Do you know that often repeated expression out of the mouths of babes? This phrase comes from the Gospel of Matthew, and Rudyard Kipling, among others, used it.
What does this expression mean? It refers to how children will speak with honesty and innocence. Sometimes they may be too honest to know better than to keep some things secret, and too innocent to grasp the meanings of things they’ve said. As you read here, adults wish these children didn’t open their mouths at all.
Ever notice how a 4-year-old’s voice is louder than 200 adult voices?
Several years ago, I returned home from a trip just when a storm hit, with crashing thunder and severe lightning.
As I came into my bedroom about 2 a.m., I found my two children in bed with my wife, Karey, apparently scared by the loud storm. I resigned myself to sleep in the guest bedroom that night.
The next day, I talked to the children and explained that it was Ok to sleep with Mom when the storm was bad, but when I was expected home, please don’t sleep with mom that night.
They said OK.
After my next trip several weeks later, Karey and children picked me up in the terminal at the appointed time.
Since the plane was late, everyone had come into the terminal to wait for my plane’s arrival, along with hundreds of other folks waiting for their arriving passengers.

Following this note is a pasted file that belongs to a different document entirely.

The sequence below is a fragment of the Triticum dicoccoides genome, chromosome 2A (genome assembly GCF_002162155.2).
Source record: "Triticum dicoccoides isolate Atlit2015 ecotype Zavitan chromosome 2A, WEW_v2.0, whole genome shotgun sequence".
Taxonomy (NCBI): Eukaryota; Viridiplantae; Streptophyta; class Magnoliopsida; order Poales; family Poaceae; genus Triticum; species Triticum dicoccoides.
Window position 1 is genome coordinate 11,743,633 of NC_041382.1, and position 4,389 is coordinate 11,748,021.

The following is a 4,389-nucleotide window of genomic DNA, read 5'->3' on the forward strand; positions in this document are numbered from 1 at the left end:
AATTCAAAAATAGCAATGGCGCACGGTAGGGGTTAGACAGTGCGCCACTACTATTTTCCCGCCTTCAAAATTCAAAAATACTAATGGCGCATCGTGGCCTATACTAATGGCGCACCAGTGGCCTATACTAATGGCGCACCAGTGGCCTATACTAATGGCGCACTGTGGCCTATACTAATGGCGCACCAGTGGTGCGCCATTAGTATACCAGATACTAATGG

As I entered the waiting area, my son saw me and came running shouting.
“Hi, Dad! I’ve got some good news!”
As I waved back, I said loudly, “What’s the good news?”
“Nobody slept with Mommy while you were away this time!”
The airport became very quiet, as everyone in the waiting area looked at Alex, then turned to me, and then searched the rest of the area to see if they could figure out exactly who his Mom was.
An acquaintance of mine who is a physician told this story about her then 4-year-old daughter.
On the way to preschool, the doctor had left her stethoscope on the car seat, and her little girl picked it up and began playing with it.
“Be still my heart,” thought my friend,” my daughter wants to follow in my footsteps!”
Then the child spoke into the instrument: “Welcome to McDonald’s, May I take your order?”
A certain little girl, when asked her name, would reply, “I’m Mr. Sugarbrown’s daughter.”
Her mother told her this was wrong. She must say, “I’m Jane Sugarbrown.”
The Vicar spoke to her in Sunday School, and said, “Aren’t you Mr. Sugarbrown’s daughter?”
She replied, “I thought I was, but Mother says I’m not.”
A little girl asked her mother, “Can I go outside and play with the boys?”
Her mother replied, “No, you can’t play with the boys, they’re too rough.”
The little girl thought about it for a few moments and asked, “If I can find a smooth one, can I play with him?”
A Sunday school teacher asked her little children, as they were on the way to church service,
“And why is it necessary to be quiet in church?”
One bright little girl replied,
“Because people are sleeping.”
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